Lick Observatory's summer series brings a wide variety of musicians and scientists to Mt. Hamilton

Tickets for the popular concert and lecture series at Lick Observatory go on sale starting Wednesday, April 12

Lick Observatory
Lick Observatory is located on the summit of Mt. Hamilton east of San Jose. (Photo by Laurie Hatch)

Lick Observatory’s 2017 summer visitors program will feature live music, evening lectures by world-renowned astronomers, and opportunities for the public to view celestial objects through two historic telescopes: the 36-inch Great Refractor and the Anna L. Nickel 40-inch Reflector. Tickets to the summer series tend to sell out quickly and will be available online at starting on Wednesday, April 12.

The musical line-up includes the White Album Ensemble, a popular Beatles cover band; the Jasmine String Quartet from San Jose; Grammy Award winners Tingstad and Rumbel; baroque music performed by Ars Minerva; the Stanford-based jazz trio Charged Particles; and the celestial music of Kron and Robertson (cello and Celtic harp). The science speakers are experts in their fields and will provide fascinating insights into the universe as we know it and the current state of research in their respective fields of study.

Music of the Spheres

The Music of the Spheres concert series gives the public a rare glimpse of the observatory at night, and all proceeds from the event benefit Lick Observatory. Each event features a musical performance, an astronomy lecture by a scientist, and a history presentation about Lick Observatory’s rich past. Afterward, guests take turns viewing celestial objects through the 36-inch Great Refractor and the 40-inch Nickel Reflector. Guests have additional opportunities to stargaze with small ground telescopes provided by amateur astronomers.

Dates for Music of the Spheres 2017:

  • June 17, 8:30 p.m. White Album Ensemble (speaker: Natalie Batalha, NASA Ames Research Center)
  • July 1, 8:30 p.m. Jasmine String Quartet (speaker: Martin Gaskell, UC Santa Cruz)
  • July 15, 8:30 p.m. Tingstad and Rumbel (speaker: Sandra M. Faber, UC Santa Cruz)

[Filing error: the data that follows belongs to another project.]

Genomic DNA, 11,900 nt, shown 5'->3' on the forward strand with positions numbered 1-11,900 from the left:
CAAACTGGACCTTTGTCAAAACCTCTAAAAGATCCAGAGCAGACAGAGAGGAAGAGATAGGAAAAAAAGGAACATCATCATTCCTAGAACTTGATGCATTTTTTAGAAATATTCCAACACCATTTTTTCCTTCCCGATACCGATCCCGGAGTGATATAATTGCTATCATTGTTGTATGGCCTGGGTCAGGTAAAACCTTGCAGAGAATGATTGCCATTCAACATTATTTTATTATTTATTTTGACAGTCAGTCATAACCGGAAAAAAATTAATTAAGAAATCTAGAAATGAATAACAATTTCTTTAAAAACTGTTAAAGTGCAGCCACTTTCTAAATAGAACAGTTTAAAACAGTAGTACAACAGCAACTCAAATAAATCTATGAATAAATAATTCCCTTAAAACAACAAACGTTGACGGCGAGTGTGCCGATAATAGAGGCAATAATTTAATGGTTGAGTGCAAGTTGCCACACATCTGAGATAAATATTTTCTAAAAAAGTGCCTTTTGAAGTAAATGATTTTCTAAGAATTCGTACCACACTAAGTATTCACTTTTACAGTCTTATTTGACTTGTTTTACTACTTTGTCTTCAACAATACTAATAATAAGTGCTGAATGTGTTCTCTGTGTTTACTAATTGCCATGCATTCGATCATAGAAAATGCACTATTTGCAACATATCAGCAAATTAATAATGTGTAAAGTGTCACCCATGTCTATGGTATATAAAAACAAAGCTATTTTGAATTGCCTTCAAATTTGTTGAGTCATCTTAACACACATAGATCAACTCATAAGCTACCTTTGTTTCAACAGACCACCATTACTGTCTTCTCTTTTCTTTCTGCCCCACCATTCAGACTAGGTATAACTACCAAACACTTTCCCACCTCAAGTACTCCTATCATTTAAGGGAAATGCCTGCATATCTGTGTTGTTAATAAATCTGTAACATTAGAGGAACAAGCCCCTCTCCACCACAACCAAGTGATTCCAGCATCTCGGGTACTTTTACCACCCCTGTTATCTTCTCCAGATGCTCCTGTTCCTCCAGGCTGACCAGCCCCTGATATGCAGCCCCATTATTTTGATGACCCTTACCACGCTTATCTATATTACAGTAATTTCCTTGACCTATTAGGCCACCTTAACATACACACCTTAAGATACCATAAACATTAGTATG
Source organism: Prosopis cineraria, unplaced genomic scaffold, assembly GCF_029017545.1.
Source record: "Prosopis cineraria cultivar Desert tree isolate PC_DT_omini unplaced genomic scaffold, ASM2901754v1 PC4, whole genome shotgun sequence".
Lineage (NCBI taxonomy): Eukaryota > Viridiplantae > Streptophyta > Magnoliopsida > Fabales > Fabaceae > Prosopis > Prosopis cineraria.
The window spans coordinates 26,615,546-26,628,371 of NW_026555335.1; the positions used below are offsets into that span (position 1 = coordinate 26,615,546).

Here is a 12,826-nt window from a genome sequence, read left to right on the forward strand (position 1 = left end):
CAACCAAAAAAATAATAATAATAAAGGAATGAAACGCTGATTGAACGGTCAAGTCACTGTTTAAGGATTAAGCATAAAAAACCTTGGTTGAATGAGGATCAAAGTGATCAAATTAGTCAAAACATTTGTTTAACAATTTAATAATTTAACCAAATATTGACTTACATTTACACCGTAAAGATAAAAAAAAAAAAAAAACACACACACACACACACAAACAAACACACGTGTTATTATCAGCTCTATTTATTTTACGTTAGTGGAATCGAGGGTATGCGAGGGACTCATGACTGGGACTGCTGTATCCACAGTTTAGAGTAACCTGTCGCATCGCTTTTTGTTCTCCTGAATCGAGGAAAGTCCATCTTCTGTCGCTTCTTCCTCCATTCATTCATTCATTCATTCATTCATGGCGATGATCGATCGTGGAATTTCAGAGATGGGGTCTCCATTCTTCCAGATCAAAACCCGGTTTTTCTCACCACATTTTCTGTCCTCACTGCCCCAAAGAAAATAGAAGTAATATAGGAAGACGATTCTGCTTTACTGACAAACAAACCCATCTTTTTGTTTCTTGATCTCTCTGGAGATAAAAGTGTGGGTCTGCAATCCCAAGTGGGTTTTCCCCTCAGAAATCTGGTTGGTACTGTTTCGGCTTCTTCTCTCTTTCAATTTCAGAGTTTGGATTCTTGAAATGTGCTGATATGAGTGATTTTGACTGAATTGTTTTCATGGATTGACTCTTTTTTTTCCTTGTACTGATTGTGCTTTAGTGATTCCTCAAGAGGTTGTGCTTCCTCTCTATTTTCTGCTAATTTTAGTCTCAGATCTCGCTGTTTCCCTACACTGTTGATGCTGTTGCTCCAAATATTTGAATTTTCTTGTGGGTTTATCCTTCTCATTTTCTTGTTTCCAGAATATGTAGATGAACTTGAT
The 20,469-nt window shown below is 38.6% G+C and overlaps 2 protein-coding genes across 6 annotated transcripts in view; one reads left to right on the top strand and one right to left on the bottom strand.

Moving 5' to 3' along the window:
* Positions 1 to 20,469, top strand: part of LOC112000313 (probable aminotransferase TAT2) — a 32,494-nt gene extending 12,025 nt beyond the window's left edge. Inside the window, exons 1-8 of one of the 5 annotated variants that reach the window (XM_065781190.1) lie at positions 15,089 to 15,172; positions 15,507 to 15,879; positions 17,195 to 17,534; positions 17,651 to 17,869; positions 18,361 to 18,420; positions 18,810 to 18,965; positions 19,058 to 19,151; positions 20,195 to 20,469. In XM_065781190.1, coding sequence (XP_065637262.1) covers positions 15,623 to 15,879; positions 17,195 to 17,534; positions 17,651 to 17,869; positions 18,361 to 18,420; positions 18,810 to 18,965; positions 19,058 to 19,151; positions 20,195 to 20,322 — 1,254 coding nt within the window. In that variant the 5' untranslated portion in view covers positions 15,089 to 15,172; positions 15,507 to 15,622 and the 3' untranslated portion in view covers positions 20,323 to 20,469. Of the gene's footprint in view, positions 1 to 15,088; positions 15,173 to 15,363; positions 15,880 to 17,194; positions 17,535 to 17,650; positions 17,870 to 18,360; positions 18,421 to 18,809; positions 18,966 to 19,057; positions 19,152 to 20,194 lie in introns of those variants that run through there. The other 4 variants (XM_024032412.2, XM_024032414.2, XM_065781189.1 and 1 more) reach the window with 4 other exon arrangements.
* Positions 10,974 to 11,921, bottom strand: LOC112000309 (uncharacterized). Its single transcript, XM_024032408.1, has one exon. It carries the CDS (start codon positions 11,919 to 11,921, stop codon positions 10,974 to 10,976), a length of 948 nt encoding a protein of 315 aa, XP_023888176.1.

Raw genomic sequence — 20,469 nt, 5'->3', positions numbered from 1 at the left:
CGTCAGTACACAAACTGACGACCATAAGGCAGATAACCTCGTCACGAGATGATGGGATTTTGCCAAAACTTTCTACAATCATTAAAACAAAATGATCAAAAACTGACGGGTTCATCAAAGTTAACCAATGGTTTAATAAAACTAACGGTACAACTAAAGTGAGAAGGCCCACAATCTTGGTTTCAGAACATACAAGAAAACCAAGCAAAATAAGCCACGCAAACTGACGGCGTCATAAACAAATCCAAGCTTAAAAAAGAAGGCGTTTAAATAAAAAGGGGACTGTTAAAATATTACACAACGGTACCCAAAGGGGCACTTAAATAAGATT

• July 29th, 8:30 p.m. Ars Minerva (speaker: Raja GuhaThakurta, UC Santa Cruz)
  • August 12, 8:00 p.m. Charged Particles (speaker: Katherine de Kleer, UC Berkeley)
  • August 26, 8:00 p.m. Virginia Kron and Kim Robertson (speaker: Richard Kron, University of Chicago)

General, preferred, and VIP tickets will be available. For additional details and ticket information, please visit

Evenings with the Stars

The Evenings with the Stars program also gives the public a chance to view through the 36-inch Great Lick Refractor and the 40-inch Nickel Reflector. Similar to the Music of the Spheres events, each program features an astronomy lecture by a star scientist and a history presentation. Amateur astronomers also set up ground telescopes so that guests can get additional telescope time.

Dates for Evening with the Stars 2017:

  • June 16, 8:30 p.m. Gaspard Duchêne, UC Berkeley
  • June 30, 8:30 p.m. Aaron Barth, UC Irvine
  • July 14, 8:30 p.m. Mark Ammons, Lawrence Livermore National Laboratory
  • July 28, 8:30 p.m. J. Xavier Prochaska, UC Santa Cruz
  • August 11, 8:00 p.m. Andreas Burkert, Ludwig-Maximilians-University Munich
  • August 25, 8:00 p.m. Vardha Bennert, Cal Poly San Luis Obispo

Tickets for both Music of the Spheres and Evenings with the Stars will go on sale to the general public at noon on Wednesday, April 12, at

Mount Hamilton

Lick Observatory is located on the summit of Mt. Hamilton in the Diablo Range east of San Jose. Driving time from San Jose is about one hour via Quimby Road (lower Mount Hamilton Road CA-130 is currently closed due to a washout). Founded in 1888, Lick Observatory is at the forefront of astronomical research as an active research facility. It is operated by the University of California Observatories (UCO), a multi-campus research unit that serves eight UC campuses and is headquartered at UC Santa Cruz. More information is available online at

Please note: Weather may restrict telescope viewings, but other activities will still take place. Due to historic construction of the telescope domes, the 36-inch Great Refractor and the 40-inch Nickel Telescope are not wheelchair accessible at this time. Children must be at least 8 years of age for admission. Due to late hours the program may be difficult for children under 12. More information is available online at